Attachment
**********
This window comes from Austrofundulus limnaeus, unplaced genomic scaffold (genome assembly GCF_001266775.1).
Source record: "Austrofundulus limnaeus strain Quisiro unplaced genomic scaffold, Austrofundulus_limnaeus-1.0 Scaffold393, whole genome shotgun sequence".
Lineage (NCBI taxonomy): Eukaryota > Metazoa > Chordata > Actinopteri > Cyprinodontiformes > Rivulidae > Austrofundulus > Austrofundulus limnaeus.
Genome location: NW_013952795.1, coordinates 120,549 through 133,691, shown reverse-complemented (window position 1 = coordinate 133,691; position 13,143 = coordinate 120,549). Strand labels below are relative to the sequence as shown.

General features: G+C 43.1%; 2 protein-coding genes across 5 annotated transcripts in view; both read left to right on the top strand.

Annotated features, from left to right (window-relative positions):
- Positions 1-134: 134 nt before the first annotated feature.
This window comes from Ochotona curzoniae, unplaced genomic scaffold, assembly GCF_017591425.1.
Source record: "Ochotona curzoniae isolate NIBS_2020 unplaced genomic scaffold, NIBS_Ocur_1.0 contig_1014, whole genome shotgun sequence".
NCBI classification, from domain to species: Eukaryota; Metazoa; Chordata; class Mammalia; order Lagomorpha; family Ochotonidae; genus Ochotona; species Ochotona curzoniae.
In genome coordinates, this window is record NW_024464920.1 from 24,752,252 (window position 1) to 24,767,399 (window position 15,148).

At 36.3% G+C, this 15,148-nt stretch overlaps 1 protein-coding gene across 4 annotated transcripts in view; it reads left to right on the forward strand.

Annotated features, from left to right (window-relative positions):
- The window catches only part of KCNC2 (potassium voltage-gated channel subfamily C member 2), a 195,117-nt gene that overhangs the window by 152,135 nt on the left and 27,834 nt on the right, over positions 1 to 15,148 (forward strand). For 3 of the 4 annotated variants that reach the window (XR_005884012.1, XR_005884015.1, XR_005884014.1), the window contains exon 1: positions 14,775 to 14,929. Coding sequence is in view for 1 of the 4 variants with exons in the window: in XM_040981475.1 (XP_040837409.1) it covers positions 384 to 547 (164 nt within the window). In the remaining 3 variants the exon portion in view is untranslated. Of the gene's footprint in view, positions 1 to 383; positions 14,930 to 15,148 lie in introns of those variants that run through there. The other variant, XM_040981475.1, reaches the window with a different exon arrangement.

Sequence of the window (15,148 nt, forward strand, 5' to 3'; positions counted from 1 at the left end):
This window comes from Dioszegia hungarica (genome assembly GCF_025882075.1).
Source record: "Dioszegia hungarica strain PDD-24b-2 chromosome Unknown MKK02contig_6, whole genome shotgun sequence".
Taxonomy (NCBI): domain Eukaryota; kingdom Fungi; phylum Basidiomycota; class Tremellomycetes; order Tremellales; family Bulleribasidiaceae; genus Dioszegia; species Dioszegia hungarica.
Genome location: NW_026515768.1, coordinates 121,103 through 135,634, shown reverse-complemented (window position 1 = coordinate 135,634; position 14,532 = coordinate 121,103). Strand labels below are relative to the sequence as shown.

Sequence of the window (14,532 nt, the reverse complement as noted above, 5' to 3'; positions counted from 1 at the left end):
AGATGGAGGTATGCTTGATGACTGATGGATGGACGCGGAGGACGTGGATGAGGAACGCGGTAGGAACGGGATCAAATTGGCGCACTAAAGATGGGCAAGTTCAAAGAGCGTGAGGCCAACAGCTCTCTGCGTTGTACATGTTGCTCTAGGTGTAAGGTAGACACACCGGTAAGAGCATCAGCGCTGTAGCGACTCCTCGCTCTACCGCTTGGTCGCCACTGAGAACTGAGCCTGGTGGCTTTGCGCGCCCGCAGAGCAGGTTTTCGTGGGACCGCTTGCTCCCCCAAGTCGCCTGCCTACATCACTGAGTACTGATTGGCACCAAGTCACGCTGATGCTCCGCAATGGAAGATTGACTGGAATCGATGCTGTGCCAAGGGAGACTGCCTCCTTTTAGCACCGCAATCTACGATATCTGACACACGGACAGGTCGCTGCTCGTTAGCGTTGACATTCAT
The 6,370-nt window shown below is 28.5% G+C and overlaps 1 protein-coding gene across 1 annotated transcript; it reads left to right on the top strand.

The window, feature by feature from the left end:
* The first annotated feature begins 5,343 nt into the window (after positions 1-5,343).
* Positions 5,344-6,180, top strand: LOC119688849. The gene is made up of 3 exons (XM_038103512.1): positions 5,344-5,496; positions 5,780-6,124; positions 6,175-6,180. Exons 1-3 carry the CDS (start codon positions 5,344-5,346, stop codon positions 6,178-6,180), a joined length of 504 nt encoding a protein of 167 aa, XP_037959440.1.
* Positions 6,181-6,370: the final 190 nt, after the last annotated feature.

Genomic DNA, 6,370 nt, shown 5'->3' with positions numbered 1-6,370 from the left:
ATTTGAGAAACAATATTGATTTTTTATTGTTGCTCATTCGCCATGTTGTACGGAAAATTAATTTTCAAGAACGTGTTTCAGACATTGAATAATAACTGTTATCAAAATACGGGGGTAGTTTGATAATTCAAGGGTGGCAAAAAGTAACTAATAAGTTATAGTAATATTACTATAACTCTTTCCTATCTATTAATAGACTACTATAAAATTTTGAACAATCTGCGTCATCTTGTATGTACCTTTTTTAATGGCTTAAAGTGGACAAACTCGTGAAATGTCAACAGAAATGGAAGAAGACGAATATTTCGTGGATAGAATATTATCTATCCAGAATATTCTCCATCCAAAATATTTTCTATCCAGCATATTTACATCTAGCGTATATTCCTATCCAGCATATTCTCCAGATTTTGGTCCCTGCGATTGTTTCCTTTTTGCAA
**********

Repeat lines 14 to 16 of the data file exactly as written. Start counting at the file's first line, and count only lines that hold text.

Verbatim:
- The window catches only part of KCNC2 (potassium voltage-gated channel subfamily C member 2), a 195,117-nt gene that overhangs the window by 152,135 nt on the left and 27,834 nt on the right, over positions 1 to 15,148 (forward strand). For 3 of the 4 annotated variants that reach the window (XR_005884012.1, XR_005884015.1, XR_005884014.1), the window contains exon 1: positions 14,775 to 14,929. Coding sequence is in view for 1 of the 4 variants with exons in the window: in XM_040981475.1 (XP_040837409.1) it covers positions 384 to 547 (164 nt within the window). In the remaining 3 variants the exon portion in view is untranslated. Of the gene's footprint in view, positions 1 to 383; positions 14,930 to 15,148 lie in introns of those variants that run through there. The other variant, XM_040981475.1, reaches the window with a different exon arrangement.

Sequence of the window (15,148 nt, forward strand, 5' to 3'; positions counted from 1 at the left end):
This window comes from Dioszegia hungarica (genome assembly GCF_025882075.1).